bedroom with Limewash wall finish

Plaster vs. Limewash Wall Finishes

While planning the design concept for the Austin Tudor House, I dug into wall treatment options that would be architecturally appropriate and lend some Old-World charm to the newer construction house. Wallpaper was an obvious choice (and I recently blogged about how I want to use it) but plaster and limewash finishes kept coming up in my research. Materials can make or break a space, and these dynamic finishes convey a sense of age and permanence more effectively than drywall. They add depth and movement to walls and are equally at home in a space with classic or modern style. Let’s dig into the differences in each, and where and how they can be used.


range hood with Italian plaster

Range hood with Italian plaster| Design: Yond Interiors | Photo: Erin Little

Plaster vs Limewash: What’s the Difference?



“Plaster” is an all-encompassing term that means several different things, but in general refers to layers of cement, sand, lime, and water mixed together to create a substance that is applied to a frame to create a wall surface. If you’re thinking of the walls of your grandparents’ home, likely you’re recalling slaked lime plaster, which is composed of several layers over a wood lath and finished with a fine skim coat. Gypsum and Ventetian plaster are also common. Gypsum has a matte finish and is singe-hued, while Venetian plaster requires many layers to create depth and nuanced shades of color. Long before the invention of drywall, plaster walls were widely used in interiors and even used in molds to create reliefs for molding or decorative details.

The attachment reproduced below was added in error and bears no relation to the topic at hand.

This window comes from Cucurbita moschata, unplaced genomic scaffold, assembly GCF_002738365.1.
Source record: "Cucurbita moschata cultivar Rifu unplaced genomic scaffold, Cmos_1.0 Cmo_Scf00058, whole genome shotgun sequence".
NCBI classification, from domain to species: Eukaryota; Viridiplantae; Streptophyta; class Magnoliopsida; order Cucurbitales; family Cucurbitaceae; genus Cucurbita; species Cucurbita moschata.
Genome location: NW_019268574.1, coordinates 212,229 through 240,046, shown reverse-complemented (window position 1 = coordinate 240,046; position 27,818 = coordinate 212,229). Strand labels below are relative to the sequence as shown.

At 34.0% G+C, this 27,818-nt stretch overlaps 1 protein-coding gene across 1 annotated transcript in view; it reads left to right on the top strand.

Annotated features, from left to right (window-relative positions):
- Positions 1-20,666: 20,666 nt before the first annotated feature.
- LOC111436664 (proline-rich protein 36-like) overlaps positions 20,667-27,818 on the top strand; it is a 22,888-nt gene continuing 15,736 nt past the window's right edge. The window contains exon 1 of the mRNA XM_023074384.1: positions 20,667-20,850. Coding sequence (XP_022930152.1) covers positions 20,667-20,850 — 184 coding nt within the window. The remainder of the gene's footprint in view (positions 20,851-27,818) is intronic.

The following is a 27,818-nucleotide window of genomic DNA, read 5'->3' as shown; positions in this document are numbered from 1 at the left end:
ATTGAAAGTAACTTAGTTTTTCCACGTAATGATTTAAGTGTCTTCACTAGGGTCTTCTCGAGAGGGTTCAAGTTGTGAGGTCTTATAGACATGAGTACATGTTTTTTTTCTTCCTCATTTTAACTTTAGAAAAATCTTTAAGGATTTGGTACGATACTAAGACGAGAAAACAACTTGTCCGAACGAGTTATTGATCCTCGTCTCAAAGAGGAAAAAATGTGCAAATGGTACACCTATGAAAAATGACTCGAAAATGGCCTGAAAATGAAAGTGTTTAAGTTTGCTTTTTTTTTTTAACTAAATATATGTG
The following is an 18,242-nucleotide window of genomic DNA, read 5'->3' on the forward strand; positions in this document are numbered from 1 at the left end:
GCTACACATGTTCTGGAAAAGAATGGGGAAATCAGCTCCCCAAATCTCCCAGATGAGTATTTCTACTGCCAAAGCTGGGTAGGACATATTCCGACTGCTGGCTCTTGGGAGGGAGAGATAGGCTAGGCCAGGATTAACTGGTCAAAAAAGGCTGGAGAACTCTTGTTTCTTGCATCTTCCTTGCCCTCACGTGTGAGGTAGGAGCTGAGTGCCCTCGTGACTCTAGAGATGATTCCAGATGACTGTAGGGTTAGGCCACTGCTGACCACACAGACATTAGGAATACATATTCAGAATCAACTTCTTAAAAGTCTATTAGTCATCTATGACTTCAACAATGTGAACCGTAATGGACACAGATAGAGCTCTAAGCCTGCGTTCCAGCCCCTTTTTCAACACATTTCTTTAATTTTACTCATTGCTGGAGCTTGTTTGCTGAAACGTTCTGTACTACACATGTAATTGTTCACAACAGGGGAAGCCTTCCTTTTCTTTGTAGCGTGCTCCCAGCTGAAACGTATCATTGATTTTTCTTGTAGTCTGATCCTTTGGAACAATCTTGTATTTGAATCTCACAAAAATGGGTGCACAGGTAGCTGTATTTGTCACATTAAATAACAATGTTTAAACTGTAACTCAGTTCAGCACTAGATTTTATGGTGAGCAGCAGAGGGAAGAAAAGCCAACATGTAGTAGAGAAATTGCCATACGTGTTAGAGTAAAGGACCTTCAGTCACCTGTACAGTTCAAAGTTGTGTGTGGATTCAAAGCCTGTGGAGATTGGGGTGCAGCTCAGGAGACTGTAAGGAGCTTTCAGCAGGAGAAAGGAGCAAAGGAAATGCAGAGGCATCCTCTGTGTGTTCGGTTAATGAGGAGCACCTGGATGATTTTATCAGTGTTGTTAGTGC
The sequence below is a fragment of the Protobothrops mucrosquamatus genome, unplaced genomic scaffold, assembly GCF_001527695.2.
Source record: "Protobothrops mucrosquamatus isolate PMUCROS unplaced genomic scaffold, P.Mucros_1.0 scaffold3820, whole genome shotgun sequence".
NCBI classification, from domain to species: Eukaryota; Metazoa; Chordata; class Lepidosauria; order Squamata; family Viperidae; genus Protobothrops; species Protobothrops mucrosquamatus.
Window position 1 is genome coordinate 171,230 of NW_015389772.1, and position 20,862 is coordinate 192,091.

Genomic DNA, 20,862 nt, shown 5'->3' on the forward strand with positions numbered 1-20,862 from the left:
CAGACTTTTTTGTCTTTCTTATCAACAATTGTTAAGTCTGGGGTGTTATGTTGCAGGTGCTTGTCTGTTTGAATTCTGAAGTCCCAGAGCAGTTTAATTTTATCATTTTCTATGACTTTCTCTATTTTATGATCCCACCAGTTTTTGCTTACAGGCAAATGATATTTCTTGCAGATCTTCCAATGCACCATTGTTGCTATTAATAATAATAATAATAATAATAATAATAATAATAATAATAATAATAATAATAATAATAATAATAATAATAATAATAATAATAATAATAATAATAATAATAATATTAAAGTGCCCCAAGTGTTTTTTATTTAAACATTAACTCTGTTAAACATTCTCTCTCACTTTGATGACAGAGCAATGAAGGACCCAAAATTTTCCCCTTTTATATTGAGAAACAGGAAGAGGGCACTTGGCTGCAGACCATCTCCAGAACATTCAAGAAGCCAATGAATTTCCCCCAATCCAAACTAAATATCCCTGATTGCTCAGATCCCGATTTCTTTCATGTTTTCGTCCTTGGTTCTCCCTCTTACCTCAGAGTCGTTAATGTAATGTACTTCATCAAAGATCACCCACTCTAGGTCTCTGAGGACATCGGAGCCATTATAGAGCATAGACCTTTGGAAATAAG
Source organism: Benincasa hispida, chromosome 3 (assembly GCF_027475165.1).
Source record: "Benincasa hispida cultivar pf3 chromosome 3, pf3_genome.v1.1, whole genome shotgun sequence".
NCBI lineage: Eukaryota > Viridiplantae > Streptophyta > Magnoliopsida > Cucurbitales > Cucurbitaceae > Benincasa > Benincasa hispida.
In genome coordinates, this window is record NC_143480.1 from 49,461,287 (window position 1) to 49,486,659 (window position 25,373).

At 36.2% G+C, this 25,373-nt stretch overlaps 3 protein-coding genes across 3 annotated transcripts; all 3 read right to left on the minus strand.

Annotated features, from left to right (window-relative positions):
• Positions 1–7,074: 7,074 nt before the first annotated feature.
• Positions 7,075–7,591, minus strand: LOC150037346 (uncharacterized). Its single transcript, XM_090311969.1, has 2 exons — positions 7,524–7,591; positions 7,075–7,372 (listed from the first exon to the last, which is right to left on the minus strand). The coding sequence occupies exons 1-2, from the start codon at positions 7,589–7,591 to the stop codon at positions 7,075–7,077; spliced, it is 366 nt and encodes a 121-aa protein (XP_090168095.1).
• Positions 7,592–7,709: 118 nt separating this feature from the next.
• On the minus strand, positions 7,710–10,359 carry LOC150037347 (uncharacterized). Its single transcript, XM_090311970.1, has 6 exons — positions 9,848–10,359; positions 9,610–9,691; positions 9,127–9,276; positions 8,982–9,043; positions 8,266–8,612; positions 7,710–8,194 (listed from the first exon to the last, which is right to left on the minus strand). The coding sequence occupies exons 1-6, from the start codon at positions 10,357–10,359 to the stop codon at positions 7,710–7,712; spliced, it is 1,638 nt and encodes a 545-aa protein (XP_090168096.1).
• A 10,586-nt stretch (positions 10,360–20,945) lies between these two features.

Made of crushed limestone mixed with water (and sometimes a color), limewash is a translucent material that creates a distinctive chalky finish. It can be applied to porous surfaces, making it ideal for rehabbing masonry like brick or stone both indoors and out. Limewash is environmentally friendly, containing no VOCs, and is naturally mold- and mildew-resistant.



living room with plaster wall finish

Plaster walls| Design: Arianna De Gasperis | Photo: Nicole Franzen

Limewash over brick| Design: Moore House | Photo: Erin Little  

Plaster vs. Limewash: Application

Applied in layers with a trowel, plaster is definitely the less-DIY-friendly option. We recommend leaving to plaster finishing to the experts. It is especially at home in historic spaces, but can be used to add organic texture and movement to your walls no matter your home’s architectural style. It’s certainly more expensive to install than painted drywall, but it’s a timeless material that is long-lasting in both style and practical use. If you are interested in learning more about using plaster wall treatment, consider taking a virtual class with Jersey Ice Cream Co., or take on a small project like a range hood.

Limewash is applied with a brush and may be easier to DIY. Portola Paints offers a line of products in a wide range of stock or custom colors, including a primer and sealer to yield the most long-lasting results. If you are applying a limewash to brick or stone, consider the products by Romabio. A tinted limewash is a lovely way to add color variation and texture in a way that is more dynamic than paint but more subtle than wallpaper or millwork.



bedroom with Limewash wall finish

Limewash walls | Design: Vestige Home | Photo: Rebecca McAlpin

kitchen with plaster wall finish

Plaster walls| Design: Arianna De Gasperis | Photo: Nicole Franzen

Plaster vs. Limewash: Maintenance and Care

While limewash is relatively low-maintenance – minor scuffs can be cleaned with a damp cloth or mild sanding – plaster requires more upkeep. Defects or marks may require the entire wall to be re-plastered, so it’s best to do some research before hanging frames or hardware over plaster. Cleaning, however, is simple, especially if a wax seal has been applied to repel grease and grime.



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